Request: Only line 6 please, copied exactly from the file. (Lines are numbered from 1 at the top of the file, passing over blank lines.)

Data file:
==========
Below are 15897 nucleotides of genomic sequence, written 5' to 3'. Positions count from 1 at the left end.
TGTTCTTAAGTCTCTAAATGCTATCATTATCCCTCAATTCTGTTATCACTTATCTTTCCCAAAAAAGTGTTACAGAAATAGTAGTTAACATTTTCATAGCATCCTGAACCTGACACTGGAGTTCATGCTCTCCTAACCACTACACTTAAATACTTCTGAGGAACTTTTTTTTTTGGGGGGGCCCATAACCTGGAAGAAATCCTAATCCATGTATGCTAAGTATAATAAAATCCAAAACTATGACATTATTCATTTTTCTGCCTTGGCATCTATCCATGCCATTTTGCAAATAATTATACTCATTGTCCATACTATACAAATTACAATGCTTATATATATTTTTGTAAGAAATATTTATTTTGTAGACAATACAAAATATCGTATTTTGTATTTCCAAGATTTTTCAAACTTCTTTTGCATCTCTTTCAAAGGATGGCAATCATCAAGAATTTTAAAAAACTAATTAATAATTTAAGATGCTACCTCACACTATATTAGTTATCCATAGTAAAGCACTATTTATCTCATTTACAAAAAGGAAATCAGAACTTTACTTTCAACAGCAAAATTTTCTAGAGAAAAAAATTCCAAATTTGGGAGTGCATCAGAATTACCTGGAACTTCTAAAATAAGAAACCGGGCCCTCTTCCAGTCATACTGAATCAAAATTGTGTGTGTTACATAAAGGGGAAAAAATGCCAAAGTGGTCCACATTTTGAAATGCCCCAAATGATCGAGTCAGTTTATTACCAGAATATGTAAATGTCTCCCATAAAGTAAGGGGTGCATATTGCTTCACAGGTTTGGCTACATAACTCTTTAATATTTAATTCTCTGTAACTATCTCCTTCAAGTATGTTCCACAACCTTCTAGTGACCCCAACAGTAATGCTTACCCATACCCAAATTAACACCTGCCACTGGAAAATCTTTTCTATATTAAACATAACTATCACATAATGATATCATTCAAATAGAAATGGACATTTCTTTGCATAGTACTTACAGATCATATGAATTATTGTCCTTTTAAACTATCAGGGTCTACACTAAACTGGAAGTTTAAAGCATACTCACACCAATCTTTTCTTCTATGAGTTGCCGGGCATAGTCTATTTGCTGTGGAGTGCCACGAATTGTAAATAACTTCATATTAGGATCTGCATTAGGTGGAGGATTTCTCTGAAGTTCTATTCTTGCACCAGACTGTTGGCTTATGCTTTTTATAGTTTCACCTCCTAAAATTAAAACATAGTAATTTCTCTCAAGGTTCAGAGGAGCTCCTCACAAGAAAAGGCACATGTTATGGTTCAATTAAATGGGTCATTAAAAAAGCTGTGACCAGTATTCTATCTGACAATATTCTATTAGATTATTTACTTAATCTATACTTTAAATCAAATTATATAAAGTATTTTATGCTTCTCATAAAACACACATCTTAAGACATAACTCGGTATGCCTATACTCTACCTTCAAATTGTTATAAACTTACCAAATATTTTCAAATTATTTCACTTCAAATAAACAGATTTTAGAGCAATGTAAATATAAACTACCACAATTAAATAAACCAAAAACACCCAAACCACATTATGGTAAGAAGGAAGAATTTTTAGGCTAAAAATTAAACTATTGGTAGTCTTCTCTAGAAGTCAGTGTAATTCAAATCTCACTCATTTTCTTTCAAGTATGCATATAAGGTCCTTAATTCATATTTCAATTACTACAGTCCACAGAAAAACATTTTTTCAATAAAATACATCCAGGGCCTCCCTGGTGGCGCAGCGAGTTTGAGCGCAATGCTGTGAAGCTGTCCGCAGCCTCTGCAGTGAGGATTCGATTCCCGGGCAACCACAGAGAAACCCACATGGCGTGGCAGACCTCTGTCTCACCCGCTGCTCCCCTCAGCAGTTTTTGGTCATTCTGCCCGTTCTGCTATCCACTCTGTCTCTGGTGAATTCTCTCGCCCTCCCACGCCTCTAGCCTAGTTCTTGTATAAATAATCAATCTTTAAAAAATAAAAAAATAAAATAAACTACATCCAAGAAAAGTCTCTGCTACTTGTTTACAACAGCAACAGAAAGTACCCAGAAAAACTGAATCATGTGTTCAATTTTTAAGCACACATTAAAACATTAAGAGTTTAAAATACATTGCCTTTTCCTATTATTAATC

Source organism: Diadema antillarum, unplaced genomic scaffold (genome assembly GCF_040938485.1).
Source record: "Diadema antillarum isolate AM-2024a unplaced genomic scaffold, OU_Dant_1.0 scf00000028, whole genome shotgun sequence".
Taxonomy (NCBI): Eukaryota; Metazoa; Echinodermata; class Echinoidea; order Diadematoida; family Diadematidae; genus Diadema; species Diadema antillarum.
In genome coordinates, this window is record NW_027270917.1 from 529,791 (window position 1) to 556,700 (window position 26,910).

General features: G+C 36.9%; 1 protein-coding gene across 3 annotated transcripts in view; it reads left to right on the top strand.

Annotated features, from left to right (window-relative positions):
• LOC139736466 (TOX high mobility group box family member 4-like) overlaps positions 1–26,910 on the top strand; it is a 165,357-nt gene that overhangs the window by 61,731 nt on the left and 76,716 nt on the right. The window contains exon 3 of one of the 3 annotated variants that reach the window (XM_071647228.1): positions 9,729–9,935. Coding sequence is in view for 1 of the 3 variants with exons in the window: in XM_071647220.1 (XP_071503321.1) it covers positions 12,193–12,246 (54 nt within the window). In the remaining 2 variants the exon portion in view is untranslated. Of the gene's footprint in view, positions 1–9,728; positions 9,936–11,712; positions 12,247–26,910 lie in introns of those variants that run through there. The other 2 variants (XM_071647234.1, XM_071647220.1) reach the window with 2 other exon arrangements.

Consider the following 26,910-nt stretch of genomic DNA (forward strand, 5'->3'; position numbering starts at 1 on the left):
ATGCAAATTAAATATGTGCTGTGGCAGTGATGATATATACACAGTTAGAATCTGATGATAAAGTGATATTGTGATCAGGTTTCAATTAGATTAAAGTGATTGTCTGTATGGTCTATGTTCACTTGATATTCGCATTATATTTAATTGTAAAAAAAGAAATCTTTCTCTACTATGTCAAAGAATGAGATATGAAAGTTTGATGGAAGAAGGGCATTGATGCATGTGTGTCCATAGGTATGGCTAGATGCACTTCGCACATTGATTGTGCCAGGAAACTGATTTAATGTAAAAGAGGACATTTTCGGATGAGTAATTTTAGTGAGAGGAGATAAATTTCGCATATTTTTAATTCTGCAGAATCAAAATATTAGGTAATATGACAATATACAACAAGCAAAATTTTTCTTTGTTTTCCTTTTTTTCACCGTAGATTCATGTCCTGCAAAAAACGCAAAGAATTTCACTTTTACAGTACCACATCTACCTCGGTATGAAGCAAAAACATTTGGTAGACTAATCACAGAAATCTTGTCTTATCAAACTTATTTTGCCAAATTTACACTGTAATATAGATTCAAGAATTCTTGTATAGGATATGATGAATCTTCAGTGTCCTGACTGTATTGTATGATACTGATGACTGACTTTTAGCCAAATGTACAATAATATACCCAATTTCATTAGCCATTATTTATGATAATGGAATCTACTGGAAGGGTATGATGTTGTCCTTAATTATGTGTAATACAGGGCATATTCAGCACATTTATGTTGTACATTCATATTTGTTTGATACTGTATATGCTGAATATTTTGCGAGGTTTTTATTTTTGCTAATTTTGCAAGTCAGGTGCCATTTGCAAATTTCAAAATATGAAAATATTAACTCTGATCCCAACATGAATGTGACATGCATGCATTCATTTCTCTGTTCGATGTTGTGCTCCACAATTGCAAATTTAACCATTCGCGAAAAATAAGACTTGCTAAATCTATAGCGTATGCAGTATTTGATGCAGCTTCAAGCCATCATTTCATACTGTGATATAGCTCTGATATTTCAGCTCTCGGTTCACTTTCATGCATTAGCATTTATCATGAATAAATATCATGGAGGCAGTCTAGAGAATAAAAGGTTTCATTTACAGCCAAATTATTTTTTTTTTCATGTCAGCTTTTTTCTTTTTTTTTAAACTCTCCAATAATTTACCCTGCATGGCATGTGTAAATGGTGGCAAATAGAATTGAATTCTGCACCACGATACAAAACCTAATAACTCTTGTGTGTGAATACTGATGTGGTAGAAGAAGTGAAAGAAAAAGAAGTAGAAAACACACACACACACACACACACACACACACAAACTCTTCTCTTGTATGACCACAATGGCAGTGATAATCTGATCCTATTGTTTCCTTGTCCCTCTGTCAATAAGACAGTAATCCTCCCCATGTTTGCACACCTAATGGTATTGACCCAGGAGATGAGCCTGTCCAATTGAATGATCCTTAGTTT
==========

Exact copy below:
In genome coordinates, this window is record NW_027270917.1 from 529,791 (window position 1) to 556,700 (window position 26,910).